Next steps for the Number 10 e-petitions

In a pub after the 2007 eCampaigning Forum, Tom Steinberg of mySociety laid down a challenge. Though out of the media headlines, the Number 10 e-petitions engineered by mySociety are still getting tens of thousands of visits a day. Tom's challenge was "what's next?" - how do the people visiting and signing petitions get connected to something actionable? What about all the charities and non-profits that are campaigning and working on the same issues that people are petitioning about - how do people get connected to them?

Tom repeated the challenge a couple of weeks later at The Social Impact of the Web event at the RSA (Royal Society for the encouragement of Arts, Manufactures & Commerce) - "we built, as a independent contractor, the Number 10 petition site... 25,000 people a day are coming... what I'd like to do is be able to point people to a debate about what happens next... petitions, a very low form of political engagement, can help get people more engaged..." Tom also triggered a conference debate about the relative primacy of tools versus people. He's an advocate for the disruptive effect of new tools - the things that the toolsmiths create challenge the way we do things. Several speakers from the audience challenged that, arguing that it's not the tools which are transformational but the people.

So here's my tool-centric attempts at an answer to Tom's challenge.

Option 1: Ask people to tag their petitions with relevant keywords (in the same way as for Flickr photos or other user-generated content). Link this to a Google Custom Search Engine which indexes a range of charity and NGO websites with relevant campaigns, and display the search results as action links. A proof of concept Advocacy Search was set up by Fairsay a few months ago. One catch here is the effort required to build the site list for the search, especially if refinements are used to provide targeted search (e.g. for 'Campaigns' or 'Advice'). On the plus side the Google CSE is set up to enable collaboration.

[disclaimer: proposing the use of Google tools in no way overwrites my opinion of their actions over China: see also Open Letters Shame Corporates For Their Complicity In China & Real-Time Revisionism]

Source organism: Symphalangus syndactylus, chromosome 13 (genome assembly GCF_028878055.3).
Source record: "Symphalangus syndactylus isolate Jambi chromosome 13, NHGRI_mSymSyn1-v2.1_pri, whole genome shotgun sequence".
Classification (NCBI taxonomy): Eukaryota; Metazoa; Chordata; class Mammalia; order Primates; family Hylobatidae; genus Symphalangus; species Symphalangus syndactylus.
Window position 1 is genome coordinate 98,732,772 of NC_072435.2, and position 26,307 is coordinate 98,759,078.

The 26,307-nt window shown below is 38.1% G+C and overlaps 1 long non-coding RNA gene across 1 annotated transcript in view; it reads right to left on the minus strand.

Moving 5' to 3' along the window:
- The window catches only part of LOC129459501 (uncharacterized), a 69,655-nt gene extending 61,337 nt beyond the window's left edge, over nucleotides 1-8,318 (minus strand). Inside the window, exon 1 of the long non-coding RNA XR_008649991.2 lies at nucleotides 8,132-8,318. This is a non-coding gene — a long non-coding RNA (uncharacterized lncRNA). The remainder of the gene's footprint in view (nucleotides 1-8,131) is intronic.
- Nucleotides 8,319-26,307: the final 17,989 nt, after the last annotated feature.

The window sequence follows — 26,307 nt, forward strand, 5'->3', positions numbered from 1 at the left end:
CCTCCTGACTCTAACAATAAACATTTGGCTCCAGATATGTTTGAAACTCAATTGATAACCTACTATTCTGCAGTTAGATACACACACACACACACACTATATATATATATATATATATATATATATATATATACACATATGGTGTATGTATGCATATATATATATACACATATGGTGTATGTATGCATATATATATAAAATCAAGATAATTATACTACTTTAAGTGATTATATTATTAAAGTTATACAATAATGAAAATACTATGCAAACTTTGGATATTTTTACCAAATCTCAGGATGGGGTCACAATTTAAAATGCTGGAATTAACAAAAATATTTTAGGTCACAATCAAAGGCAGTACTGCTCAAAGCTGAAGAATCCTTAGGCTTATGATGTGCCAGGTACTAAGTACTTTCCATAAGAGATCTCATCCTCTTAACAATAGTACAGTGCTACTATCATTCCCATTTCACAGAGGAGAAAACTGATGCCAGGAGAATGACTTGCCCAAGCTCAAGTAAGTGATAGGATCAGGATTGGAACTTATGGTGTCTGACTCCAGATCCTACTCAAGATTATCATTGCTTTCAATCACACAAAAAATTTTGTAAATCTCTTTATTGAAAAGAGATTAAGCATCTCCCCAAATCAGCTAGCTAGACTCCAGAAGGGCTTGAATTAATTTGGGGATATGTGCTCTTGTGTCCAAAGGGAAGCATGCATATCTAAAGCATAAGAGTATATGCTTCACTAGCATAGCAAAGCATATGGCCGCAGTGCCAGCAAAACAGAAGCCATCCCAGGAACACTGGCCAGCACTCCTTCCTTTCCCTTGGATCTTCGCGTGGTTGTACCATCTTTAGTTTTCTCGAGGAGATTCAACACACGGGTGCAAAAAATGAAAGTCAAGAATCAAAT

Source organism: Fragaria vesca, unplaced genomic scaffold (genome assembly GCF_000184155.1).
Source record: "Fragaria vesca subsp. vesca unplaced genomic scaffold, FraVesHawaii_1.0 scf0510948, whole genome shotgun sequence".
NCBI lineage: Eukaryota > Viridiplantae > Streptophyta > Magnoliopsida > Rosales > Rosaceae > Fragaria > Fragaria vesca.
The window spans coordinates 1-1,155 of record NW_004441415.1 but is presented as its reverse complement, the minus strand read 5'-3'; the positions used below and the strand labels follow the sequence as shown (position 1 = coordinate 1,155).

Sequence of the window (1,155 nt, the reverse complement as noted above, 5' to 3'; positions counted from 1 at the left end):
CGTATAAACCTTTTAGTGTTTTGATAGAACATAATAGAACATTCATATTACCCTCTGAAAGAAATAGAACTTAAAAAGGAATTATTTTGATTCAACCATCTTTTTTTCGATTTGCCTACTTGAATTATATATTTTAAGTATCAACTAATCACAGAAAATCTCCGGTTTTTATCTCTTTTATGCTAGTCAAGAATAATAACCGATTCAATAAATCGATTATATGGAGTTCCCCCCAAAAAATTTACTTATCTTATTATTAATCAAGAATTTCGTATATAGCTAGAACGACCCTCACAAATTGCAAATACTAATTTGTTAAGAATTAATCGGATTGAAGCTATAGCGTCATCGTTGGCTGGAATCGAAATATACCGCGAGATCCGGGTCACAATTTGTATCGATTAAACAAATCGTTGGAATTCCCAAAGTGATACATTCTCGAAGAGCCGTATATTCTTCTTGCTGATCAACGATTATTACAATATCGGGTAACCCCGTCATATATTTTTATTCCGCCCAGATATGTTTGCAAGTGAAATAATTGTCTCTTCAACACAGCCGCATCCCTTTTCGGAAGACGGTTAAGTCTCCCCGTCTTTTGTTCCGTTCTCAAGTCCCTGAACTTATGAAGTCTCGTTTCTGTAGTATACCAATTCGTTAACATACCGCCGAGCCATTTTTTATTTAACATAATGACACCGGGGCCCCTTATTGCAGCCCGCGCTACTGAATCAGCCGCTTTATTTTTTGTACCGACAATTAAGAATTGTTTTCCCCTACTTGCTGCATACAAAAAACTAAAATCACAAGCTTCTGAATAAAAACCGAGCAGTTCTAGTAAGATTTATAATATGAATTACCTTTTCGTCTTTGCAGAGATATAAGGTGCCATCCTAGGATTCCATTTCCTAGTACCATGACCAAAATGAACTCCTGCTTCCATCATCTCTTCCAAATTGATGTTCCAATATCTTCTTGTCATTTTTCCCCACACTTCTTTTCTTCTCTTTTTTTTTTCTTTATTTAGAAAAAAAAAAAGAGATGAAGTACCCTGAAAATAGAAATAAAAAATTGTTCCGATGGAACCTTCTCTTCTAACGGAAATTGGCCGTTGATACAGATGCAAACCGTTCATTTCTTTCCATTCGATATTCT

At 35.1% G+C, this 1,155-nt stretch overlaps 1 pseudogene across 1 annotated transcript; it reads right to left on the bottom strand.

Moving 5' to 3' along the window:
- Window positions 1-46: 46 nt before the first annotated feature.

Option 2: Use petition-tagging tied to an NGO 'action registry' which aggregates all the current advocacy and campaigning actions from the non-profit & NGO sector. Such an Action Registry is proposed as part of Fairsay's eCampaigning Tool (currently in Beta release). Another route to aggregating actions would be to develop a microformat for web actions (see also my proposal for a Prisoner of Conscience Microformat).

The broader debate about whether it's tools or people who are transformational segued in to another of the presentations at the RSA, when Bronwyn Kunhardt quoted Heidegger: "The social character of man is determined by his use of technology". An old pal of mine called Jeremy Weate wrote an excellent paper on this subject called Imaginalysis - or the Technologies of Place. Pointing out that "Heidegger claims τεκνε (techne) most fundamentally refers to ‘disclosure’ or ‘unconcealment’" he asserts that this understanding of technology implies that its meaning is forever contested. Since "the imagination is the conduit or schema by means of which what shows up in the world acquires meaning and significance" we are able to re-imagine the meaning of technologies, rather than seeing them only as the devices of the dominant order. Seems to me this is a tendency at work in all socially-conscious hacktivism (see also eCampaigning for Internet Freedom).